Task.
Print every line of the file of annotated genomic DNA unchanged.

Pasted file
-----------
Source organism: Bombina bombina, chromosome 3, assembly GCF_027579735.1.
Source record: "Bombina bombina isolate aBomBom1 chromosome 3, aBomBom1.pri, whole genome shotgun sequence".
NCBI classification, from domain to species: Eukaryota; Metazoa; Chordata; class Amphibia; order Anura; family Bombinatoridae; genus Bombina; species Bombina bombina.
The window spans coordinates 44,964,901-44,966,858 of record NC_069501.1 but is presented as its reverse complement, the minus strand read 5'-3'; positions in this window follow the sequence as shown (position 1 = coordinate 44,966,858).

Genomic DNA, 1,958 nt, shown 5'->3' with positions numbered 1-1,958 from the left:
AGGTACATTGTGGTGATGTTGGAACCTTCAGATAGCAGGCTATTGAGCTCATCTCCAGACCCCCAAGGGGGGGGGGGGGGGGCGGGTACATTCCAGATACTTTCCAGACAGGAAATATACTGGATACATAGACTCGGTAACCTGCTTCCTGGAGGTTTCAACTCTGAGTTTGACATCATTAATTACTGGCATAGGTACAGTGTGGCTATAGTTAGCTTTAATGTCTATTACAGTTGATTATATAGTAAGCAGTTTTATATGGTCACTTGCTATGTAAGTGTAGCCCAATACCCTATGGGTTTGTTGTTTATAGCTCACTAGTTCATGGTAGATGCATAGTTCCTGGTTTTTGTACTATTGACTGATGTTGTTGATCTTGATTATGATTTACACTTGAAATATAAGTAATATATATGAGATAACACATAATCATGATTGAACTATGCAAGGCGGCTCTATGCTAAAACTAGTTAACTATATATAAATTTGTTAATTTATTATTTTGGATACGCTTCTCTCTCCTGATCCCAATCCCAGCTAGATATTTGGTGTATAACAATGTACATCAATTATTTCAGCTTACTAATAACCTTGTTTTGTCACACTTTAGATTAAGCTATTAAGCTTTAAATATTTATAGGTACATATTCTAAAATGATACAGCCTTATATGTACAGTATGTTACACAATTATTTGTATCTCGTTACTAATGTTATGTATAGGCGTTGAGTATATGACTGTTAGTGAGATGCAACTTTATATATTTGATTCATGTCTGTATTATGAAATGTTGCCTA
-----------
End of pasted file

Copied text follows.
Source organism: Bombina bombina, chromosome 3, assembly GCF_027579735.1.
Source record: "Bombina bombina isolate aBomBom1 chromosome 3, aBomBom1.pri, whole genome shotgun sequence".
NCBI classification, from domain to species: Eukaryota; Metazoa; Chordata; class Amphibia; order Anura; family Bombinatoridae; genus Bombina; species Bombina bombina.
The window spans coordinates 44,964,901-44,966,858 of record NC_069501.1 but is presented as its reverse complement, the minus strand read 5'-3'; positions in this window follow the sequence as shown (position 1 = coordinate 44,966,858).

Genomic DNA, 1,958 nt, shown 5'->3' with positions numbered 1-1,958 from the left:
AGGTACATTGTGGTGATGTTGGAACCTTCAGATAGCAGGCTATTGAGCTCATCTCCAGACCCCCAAGGGGGGGGGGGGGGGGCGGGTACATTCCAGATACTTTCCAGACAGGAAATATACTGGATACATAGACTCGGTAACCTGCTTCCTGGAGGTTTCAACTCTGAGTTTGACATCATTAATTACTGGCATAGGTACAGTGTGGCTATAGTTAGCTTTAATGTCTATTACAGTTGATTATATAGTAAGCAGTTTTATATGGTCACTTGCTATGTAAGTGTAGCCCAATACCCTATGGGTTTGTTGTTTATAGCTCACTAGTTCATGGTAGATGCATAGTTCCTGGTTTTTGTACTATTGACTGATGTTGTTGATCTTGATTATGATTTACACTTGAAATATAAGTAATATATATGAGATAACACATAATCATGATTGAACTATGCAAGGCGGCTCTATGCTAAAACTAGTTAACTATATATAAATTTGTTAATTTATTATTTTGGATACGCTTCTCTCTCCTGATCCCAATCCCAGCTAGATATTTGGTGTATAACAATGTACATCAATTATTTCAGCTTACTAATAACCTTGTTTTGTCACACTTTAGATTAAGCTATTAAGCTTTAAATATTTATAGGTACATATTCTAAAATGATACAGCCTTATATGTACAGTATGTTACACAATTATTTGTATCTCGTTACTAATGTTATGTATAGGCGTTGAGTATATGACTGTTAGTGAGATGCAACTTTATATATTTGATTCATGTCTGTATTATGAAATGTTGCCTA